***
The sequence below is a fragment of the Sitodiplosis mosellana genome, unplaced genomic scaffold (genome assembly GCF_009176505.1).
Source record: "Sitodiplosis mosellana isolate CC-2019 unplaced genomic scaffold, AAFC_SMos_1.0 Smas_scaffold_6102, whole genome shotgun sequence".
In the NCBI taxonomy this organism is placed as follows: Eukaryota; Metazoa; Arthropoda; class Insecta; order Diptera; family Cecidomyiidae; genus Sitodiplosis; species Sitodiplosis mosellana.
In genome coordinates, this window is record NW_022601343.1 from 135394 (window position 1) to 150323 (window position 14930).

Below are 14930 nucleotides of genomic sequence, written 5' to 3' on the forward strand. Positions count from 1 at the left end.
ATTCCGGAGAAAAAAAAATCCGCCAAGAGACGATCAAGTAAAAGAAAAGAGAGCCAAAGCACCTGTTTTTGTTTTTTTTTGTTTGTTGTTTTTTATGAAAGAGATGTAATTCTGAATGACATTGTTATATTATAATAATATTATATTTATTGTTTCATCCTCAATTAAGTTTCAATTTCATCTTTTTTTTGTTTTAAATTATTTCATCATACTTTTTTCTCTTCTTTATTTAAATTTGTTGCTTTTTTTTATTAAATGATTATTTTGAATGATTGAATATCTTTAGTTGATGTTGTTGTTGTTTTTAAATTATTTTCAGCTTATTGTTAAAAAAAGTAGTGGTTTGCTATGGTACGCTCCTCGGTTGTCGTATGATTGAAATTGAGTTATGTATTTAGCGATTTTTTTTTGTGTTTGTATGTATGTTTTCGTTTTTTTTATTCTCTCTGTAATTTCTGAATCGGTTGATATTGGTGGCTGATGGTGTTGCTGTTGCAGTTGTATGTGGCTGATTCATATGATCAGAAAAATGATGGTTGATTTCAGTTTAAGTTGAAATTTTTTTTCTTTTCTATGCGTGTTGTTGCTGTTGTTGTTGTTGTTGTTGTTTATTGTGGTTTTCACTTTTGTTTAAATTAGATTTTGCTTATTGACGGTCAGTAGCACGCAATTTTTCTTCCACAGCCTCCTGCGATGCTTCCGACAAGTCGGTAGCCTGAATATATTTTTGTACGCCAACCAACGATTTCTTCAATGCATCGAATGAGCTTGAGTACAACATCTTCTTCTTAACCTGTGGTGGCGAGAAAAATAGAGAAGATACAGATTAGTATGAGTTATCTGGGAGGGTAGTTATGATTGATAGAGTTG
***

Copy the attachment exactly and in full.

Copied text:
The sequence below is a fragment of the Sitodiplosis mosellana genome, unplaced genomic scaffold (genome assembly GCF_009176505.1).
Source record: "Sitodiplosis mosellana isolate CC-2019 unplaced genomic scaffold, AAFC_SMos_1.0 Smas_scaffold_6102, whole genome shotgun sequence".
In the NCBI taxonomy this organism is placed as follows: Eukaryota; Metazoa; Arthropoda; class Insecta; order Diptera; family Cecidomyiidae; genus Sitodiplosis; species Sitodiplosis mosellana.
In genome coordinates, this window is record NW_022601343.1 from 135394 (window position 1) to 150323 (window position 14930).

Below are 14930 nucleotides of genomic sequence, written 5' to 3' on the forward strand. Positions count from 1 at the left end.
ATTCCGGAGAAAAAAAAATCCGCCAAGAGACGATCAAGTAAAAGAAAAGAGAGCCAAAGCACCTGTTTTTGTTTTTTTTTGTTTGTTGTTTTTTATGAAAGAGATGTAATTCTGAATGACATTGTTATATTATAATAATATTATATTTATTGTTTCATCCTCAATTAAGTTTCAATTTCATCTTTTTTTTGTTTTAAATTATTTCATCATACTTTTTTCTCTTCTTTATTTAAATTTGTTGCTTTTTTTTATTAAATGATTATTTTGAATGATTGAATATCTTTAGTTGATGTTGTTGTTGTTTTTAAATTATTTTCAGCTTATTGTTAAAAAAAGTAGTGGTTTGCTATGGTACGCTCCTCGGTTGTCGTATGATTGAAATTGAGTTATGTATTTAGCGATTTTTTTTTGTGTTTGTATGTATGTTTTCGTTTTTTTTATTCTCTCTGTAATTTCTGAATCGGTTGATATTGGTGGCTGATGGTGTTGCTGTTGCAGTTGTATGTGGCTGATTCATATGATCAGAAAAATGATGGTTGATTTCAGTTTAAGTTGAAATTTTTTTTCTTTTCTATGCGTGTTGTTGCTGTTGTTGTTGTTGTTGTTGTTTATTGTGGTTTTCACTTTTGTTTAAATTAGATTTTGCTTATTGACGGTCAGTAGCACGCAATTTTTCTTCCACAGCCTCCTGCGATGCTTCCGACAAGTCGGTAGCCTGAATATATTTTTGTACGCCAACCAACGATTTCTTCAATGCATCGAATGAGCTTGAGTACAACATCTTCTTCTTAACCTGTGGTGGCGAGAAAAATAGAGAAGATACAGATTAGTATGAGTTATCTGGGAGGGTAGTTATGATTGATAGAGTTG